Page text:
On 3 November 2010, the UK Supreme Court issued its decision in Dallah Real Estate & Tourism Holding Company v The Ministry of Religious Affairs, Pakistan  UKSC 46, with the members of the Court unanimously declining to enforce under Part III of the Arbitration Act 1996 (giving effect to the UK’s obligations under the New York Convention) an award made by an ICC Tribunal sitting in Paris.
The decision (and earlier stages of the litigation) addressed several important issues, including the scope and manner of the Court’s review under section 103(2)(b) of the 1996 Act (Article V(1)(a) New York Convention), the place of the doctrine of “competence-competence” within the Act and the application of arbitration agreements to non-signatories. The ruling and judgments of the Supreme Court on these issues will almost certainly have a significant and longstanding effect on UK arbitration practice, while influencing debate and practice in other countries.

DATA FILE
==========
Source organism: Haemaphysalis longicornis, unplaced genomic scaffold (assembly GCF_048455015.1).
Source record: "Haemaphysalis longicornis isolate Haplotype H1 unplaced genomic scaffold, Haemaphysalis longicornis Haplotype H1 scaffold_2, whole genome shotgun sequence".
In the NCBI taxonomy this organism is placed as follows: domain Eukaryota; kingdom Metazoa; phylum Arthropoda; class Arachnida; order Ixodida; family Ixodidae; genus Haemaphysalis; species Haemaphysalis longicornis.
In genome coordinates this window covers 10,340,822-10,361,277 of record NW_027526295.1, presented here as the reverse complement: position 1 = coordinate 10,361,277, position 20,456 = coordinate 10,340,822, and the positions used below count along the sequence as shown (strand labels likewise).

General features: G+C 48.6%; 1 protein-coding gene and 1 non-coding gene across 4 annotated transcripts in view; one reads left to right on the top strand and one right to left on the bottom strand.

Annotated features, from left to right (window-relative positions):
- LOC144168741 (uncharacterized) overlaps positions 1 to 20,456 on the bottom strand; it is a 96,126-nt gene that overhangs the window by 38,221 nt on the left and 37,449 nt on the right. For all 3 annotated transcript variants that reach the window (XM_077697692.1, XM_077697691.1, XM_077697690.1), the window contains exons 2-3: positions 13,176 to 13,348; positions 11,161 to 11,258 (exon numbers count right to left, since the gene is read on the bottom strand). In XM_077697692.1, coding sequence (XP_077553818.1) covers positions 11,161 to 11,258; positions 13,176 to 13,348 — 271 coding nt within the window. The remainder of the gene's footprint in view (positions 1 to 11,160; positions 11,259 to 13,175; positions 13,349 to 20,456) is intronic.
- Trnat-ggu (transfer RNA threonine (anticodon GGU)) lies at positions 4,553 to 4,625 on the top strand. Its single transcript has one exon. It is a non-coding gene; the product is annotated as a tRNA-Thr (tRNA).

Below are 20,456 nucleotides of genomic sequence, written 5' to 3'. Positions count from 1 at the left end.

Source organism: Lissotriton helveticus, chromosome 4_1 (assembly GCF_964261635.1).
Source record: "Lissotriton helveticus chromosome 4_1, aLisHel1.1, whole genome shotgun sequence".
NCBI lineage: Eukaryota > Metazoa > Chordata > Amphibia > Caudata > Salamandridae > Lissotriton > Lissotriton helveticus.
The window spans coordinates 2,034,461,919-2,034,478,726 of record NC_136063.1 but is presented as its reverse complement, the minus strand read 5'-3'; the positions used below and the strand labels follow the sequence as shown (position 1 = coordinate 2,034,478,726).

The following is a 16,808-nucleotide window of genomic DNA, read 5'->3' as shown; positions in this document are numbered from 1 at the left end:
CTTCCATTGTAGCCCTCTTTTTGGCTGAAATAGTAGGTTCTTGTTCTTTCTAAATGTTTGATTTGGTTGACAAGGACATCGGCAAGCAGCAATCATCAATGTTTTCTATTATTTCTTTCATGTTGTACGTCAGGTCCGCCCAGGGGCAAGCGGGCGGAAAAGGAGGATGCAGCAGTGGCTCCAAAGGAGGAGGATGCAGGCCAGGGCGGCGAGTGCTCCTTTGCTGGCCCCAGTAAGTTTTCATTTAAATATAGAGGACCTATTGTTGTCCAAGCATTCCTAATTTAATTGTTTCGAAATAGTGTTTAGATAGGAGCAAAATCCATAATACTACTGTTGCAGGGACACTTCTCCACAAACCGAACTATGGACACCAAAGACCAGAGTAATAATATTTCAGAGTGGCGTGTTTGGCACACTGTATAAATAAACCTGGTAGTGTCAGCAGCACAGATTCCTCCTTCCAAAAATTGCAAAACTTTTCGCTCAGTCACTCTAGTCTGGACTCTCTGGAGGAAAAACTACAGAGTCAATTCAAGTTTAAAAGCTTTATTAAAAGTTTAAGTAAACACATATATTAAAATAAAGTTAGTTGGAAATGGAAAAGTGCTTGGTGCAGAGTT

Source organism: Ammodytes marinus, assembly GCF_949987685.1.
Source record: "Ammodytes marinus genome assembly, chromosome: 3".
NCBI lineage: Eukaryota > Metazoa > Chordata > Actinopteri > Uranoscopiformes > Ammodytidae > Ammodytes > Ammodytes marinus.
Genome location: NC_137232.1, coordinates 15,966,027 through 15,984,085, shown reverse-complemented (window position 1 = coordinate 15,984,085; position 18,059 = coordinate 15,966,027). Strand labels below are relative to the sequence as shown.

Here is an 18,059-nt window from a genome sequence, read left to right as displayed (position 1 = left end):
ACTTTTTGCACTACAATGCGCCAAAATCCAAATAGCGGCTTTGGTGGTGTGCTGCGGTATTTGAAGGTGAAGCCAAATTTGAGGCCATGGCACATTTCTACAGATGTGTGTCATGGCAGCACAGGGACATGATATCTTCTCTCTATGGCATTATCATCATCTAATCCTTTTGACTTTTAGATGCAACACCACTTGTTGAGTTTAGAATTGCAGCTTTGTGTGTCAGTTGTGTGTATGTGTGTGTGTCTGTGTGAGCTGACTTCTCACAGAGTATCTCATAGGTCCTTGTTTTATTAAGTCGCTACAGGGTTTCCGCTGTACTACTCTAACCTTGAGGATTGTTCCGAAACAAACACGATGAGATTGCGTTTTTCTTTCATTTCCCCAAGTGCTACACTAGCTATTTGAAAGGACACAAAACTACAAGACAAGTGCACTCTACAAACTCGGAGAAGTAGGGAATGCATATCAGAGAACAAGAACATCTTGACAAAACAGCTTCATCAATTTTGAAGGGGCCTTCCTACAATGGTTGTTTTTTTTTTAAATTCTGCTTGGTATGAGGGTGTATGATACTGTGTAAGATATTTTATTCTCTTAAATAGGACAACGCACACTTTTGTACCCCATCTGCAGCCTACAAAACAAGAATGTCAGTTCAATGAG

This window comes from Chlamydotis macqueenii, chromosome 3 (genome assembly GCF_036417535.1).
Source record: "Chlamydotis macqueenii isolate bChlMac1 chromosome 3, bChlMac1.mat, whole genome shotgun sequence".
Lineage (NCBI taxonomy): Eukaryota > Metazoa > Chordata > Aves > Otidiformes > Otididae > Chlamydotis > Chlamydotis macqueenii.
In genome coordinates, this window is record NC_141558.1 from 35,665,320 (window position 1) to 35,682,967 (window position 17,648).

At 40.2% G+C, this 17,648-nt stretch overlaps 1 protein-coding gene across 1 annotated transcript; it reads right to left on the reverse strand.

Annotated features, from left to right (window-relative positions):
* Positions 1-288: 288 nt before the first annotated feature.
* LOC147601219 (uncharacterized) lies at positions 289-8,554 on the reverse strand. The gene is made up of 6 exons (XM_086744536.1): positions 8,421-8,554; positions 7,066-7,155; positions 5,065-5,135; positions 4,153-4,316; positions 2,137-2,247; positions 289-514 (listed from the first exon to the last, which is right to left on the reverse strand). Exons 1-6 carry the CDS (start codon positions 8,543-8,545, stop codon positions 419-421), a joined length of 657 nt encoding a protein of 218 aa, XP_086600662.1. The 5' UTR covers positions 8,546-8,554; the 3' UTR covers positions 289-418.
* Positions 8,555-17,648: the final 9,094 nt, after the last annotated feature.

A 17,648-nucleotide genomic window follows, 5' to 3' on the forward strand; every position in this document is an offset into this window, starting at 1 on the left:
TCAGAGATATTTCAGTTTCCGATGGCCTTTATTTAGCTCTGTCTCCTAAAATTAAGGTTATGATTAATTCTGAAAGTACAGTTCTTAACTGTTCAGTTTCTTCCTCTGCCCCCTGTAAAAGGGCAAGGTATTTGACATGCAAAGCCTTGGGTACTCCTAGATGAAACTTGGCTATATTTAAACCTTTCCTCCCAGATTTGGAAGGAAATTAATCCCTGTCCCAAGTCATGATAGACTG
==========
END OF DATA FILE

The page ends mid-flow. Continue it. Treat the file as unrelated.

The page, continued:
British Institute of International and Comparative Law (through its Herbert Smith Senior Research Fellow, Dr Eva Lein) has organised a rapid response seminar to discuss the ruling and implications of Dallah case. The seminar will be held at the Institute’s headquarters from 17:15 to 18:45 0n Wednesday 24 November 2010 (followed by a drinks reception). The assembled panel of experts will include:
- David Brynmor Thomas, Herbert Smith LLP
- Dr Stavros Brekoulakis, Queen Mary, University of London
- Ali Malek QC, 3 Verulam Buildings
- Duncan Speller, Wilmer Cutler Pickering Hale and Dorr LLP
Registration and other details of the seminar are available here.
UPDATE: We mistakenly referred to September as the month for this seminar. That has now been corrected – it was, of course, meant to say November. Many thanks to those who emailed pointing out the typo. The time and list of speakers have also been updated.